Even the pesky helmeted guineafowls, of whom we have about 60 in residence, are smarter than one might think with their pea-sized brains.  They love breaking up the pellets and eating them.  They wait in the nearby bush and when they hear us talking to other wildlife, they come running knowing full well, pellets are on the horizon.

It's all special and meaningful, every single creature including our new resident frog who continues to appear at night on a light fixture on the veranda.  Each time we see her/him in that spot, she/he's in a variety of positions and we can't help but laugh.

Once we're done here today, we're off for another drive in the park and then heading to Daisy's Den for more birdseed and outdoor repellent.  We'll be back with more can count on that!

Have a day filled with wonder!

Photo from one year ago today, September 17, 2017:

In this photo, taken from the veranda of our holiday home in Atenas, Costa Rica before a big storm.  For more photos, please click here.

Thinking of future plans for visiting family in the US...Giraffe attack in South Africa...

Kudus are usually early morning visitors although we'll occasionally see them during the day and evening.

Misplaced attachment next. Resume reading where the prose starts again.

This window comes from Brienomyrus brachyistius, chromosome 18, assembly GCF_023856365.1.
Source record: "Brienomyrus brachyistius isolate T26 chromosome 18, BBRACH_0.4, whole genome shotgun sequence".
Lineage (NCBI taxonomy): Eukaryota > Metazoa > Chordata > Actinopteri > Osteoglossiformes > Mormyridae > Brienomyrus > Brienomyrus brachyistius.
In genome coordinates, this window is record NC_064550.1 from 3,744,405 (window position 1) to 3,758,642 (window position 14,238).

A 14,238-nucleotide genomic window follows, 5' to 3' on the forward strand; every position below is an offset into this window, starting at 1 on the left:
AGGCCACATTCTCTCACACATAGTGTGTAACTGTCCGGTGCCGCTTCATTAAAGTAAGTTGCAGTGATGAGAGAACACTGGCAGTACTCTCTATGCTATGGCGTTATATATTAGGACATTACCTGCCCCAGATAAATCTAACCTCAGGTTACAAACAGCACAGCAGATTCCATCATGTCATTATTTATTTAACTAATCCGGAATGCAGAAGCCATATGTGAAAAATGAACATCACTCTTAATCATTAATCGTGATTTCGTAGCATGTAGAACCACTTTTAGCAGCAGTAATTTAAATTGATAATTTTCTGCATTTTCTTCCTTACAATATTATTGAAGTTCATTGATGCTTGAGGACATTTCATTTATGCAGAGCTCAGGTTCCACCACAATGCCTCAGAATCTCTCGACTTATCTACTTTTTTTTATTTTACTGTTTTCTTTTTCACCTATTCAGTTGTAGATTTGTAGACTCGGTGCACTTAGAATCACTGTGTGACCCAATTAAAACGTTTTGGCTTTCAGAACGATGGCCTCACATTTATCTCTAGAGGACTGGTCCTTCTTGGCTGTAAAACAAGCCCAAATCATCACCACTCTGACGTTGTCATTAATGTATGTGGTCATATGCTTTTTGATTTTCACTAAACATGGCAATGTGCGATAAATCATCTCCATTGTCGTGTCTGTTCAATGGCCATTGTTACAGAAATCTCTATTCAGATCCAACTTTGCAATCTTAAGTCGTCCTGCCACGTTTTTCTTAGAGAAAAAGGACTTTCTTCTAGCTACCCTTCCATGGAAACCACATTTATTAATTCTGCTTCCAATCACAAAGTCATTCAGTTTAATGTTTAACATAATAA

"Sighting of the Day in the Bush"
Guess who always has the right of way?  He stopped traffic while leisurely meandering across Oliphant Drive, the paved road in Marloth Park.
As much as we strive to live in the moment, its hard not to think about future plans, especially when they include returning to the US to see family.  With our current itinerary, we'll land in Minnesota on April 8, 2019, staying until April 25, 2019, for a total of 17 nights.
It's always exciting to see hippos by the river.  Hippos are the most dangerous land animals on the planet, killing more humans than any other:  "The hippopotamus is often cited as the most dangerous large animal in the world, killing an estimated 500 people a year in Africa.
As it turns out we'll be returning to Minnesota again 17 months later (in September 2020) for daughter Tammy's 50th birthday boating trip which Tom will attend while I spend time with son Greg and his family.

In between these two planned trips we'll be returning to the US, again to visit son Richard in Henderson, Nevada, and sister Susan in Las Vegas, Nevada where we'll spend Thanksgiving, 2019.  It looks like I'll be cooking the Thanksgiving dinner since Richard also follows a low carb way of eating and its fun to adapt the traditional menu items accordingly.